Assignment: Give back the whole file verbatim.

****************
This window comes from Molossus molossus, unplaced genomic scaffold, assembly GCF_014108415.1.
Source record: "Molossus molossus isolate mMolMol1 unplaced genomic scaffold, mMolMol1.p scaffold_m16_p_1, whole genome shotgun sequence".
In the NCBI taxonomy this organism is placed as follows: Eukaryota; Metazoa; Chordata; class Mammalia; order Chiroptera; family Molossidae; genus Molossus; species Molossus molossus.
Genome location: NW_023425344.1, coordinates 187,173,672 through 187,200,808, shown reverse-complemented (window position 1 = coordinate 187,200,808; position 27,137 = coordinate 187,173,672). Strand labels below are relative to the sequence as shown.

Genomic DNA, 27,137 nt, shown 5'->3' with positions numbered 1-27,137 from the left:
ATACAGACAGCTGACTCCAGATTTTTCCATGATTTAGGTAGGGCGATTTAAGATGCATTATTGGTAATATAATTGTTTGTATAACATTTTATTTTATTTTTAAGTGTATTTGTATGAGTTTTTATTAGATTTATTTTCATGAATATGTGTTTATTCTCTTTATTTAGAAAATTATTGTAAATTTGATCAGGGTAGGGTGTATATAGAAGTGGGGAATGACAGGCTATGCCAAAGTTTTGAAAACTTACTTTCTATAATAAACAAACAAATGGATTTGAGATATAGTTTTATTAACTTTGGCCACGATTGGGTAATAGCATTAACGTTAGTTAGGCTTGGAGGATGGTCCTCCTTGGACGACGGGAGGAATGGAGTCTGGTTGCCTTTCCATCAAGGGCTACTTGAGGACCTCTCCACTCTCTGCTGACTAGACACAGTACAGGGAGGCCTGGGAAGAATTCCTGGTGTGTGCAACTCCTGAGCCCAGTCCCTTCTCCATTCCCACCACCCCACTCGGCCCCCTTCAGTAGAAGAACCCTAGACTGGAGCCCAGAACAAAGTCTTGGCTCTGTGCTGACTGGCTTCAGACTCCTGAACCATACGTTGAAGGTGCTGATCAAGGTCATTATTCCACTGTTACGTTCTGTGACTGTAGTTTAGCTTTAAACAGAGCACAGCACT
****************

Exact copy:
This window comes from Molossus molossus, unplaced genomic scaffold, assembly GCF_014108415.1.
Source record: "Molossus molossus isolate mMolMol1 unplaced genomic scaffold, mMolMol1.p scaffold_m16_p_1, whole genome shotgun sequence".
In the NCBI taxonomy this organism is placed as follows: Eukaryota; Metazoa; Chordata; class Mammalia; order Chiroptera; family Molossidae; genus Molossus; species Molossus molossus.
Genome location: NW_023425344.1, coordinates 187,173,672 through 187,200,808, shown reverse-complemented (window position 1 = coordinate 187,200,808; position 27,137 = coordinate 187,173,672). Strand labels below are relative to the sequence as shown.

Genomic DNA, 27,137 nt, shown 5'->3' with positions numbered 1-27,137 from the left:
ATACAGACAGCTGACTCCAGATTTTTCCATGATTTAGGTAGGGCGATTTAAGATGCATTATTGGTAATATAATTGTTTGTATAACATTTTATTTTATTTTTAAGTGTATTTGTATGAGTTTTTATTAGATTTATTTTCATGAATATGTGTTTATTCTCTTTATTTAGAAAATTATTGTAAATTTGATCAGGGTAGGGTGTATATAGAAGTGGGGAATGACAGGCTATGCCAAAGTTTTGAAAACTTACTTTCTATAATAAACAAACAAATGGATTTGAGATATAGTTTTATTAACTTTGGCCACGATTGGGTAATAGCATTAACGTTAGTTAGGCTTGGAGGATGGTCCTCCTTGGACGACGGGAGGAATGGAGTCTGGTTGCCTTTCCATCAAGGGCTACTTGAGGACCTCTCCACTCTCTGCTGACTAGACACAGTACAGGGAGGCCTGGGAAGAATTCCTGGTGTGTGCAACTCCTGAGCCCAGTCCCTTCTCCATTCCCACCACCCCACTCGGCCCCCTTCAGTAGAAGAACCCTAGACTGGAGCCCAGAACAAAGTCTTGGCTCTGTGCTGACTGGCTTCAGACTCCTGAACCATACGTTGAAGGTGCTGATCAAGGTCATTATTCCACTGTTACGTTCTGTGACTGTAGTTTAGCTTTAAACAGAGCACAGCACT